By Noel Adams
The Cash-for-Clunkers program was funded with one billion dollars which was supposed to keep the program alive until November and was widely expected to take about a quarter of a million cars of the road. It appears that the program was more popular than expected, the one billion dollars being depleted in just one week.
President Obama proposed that the program be extended with an additional two billion dollars. This proposal has met with opposition from both conservative republicans and environmentalist.
Republican Senator Jon Kyl, of Arizona said, "I'm concerned about the process and about how the government is going to pay for this . . . $4,500 is a lot of money to give somebody to buy a car who was already going to buy a car." Senator John McCain, also from Arizona, threatened a filibuster.
Huffington Post blogger Sheldon Filger said, “Using borrowed money to subsidize the purchase of foreign made automobiles does not make economic sense. Cash for Clunkers is a showroom lemon masquerading as brilliant economic policy.” While Fellow Huffington Post blogger Cameron Sinclair says “Why is it that tax paying bike owners are helping foot the bill for our gas guzzling colleagues?” Daniel Sperling, Professor of engineering and environmental science at UC Davis is quoted as saying that a Cash-for-Clunkers plan is “Very hard to justify in terms of oil-use reduction.”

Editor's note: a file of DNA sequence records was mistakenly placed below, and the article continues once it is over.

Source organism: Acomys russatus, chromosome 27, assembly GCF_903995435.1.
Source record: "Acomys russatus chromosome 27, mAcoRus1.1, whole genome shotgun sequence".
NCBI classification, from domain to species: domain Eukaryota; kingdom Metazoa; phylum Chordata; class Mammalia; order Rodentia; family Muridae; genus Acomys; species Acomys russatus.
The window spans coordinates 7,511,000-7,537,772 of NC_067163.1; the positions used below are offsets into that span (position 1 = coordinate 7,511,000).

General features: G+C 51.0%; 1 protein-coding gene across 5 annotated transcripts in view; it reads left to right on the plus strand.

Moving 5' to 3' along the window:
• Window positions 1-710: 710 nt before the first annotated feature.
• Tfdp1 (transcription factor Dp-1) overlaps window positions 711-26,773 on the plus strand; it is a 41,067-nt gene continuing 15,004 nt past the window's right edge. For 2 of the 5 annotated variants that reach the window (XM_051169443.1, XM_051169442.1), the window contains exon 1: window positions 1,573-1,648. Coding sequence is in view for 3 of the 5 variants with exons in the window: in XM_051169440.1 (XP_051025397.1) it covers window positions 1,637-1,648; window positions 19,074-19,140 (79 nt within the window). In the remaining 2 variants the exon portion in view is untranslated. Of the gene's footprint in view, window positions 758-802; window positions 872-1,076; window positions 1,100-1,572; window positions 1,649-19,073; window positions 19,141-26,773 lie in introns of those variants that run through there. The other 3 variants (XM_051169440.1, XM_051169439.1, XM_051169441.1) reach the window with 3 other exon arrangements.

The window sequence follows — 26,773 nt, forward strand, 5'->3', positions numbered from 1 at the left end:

Cash-for-clunkers gives people a rebate for trading in an older low mileage car, truck or SUV for a new car that gets better mileage. It requires the car to be at least 10 years old but less than 25 years old and get combined city and highway mileage of 18mpg or less. The car must have been in use, titled, and insured under the persons name for at least one year prior to trading the car in and it must be in working order. The replacement vehicle has to get at least 22mpg for a car or 20mpg for an SUV and cost less than $45,000.
If the car purchased gets between 4mpg and 9mpg better than the clunker (2mpg – 4mpg for SUVs) then the program provides $3500. If the car gets 10mpg or more (5mpg for SUVs) then the program provides $4500. The dealership must also pass along any other rebates or promotions that they, or the manufacturer, are providing for the purchased car.
The clunker has to be taken off the road, the engine must be disabled, then the car can then be parted out with the exception of the power train, and ultimately shredded. In most cased the cars appear to be going directly to be recycled.
One of the best features of this program is that the money does not count as income so it won’t increase the amount of tax you will pay. Unlike the tax credits given for the purchase of new electric cars and hybrids, it will also not push you into the alternative minimum tax black hole. In effect it is free money – no wonder the program is popular.
The down side is that this program adds money to the national debt, but keep in mind that it won’t be the full billion dollars. The car salesman, who will work on commission, will make more money because of this program and so will pay more tax. The people who make the cars, and the people who work at the factories that supply components, will make more money so they will also pay more tax. The cars will mostly be financed which means more work for lending institutions, improved money flow through our banking system, and more taxes heading for Washington. States will also benefit directly from the program since the vehicles purchased will mean revenue from sales tax and vehicle licensing.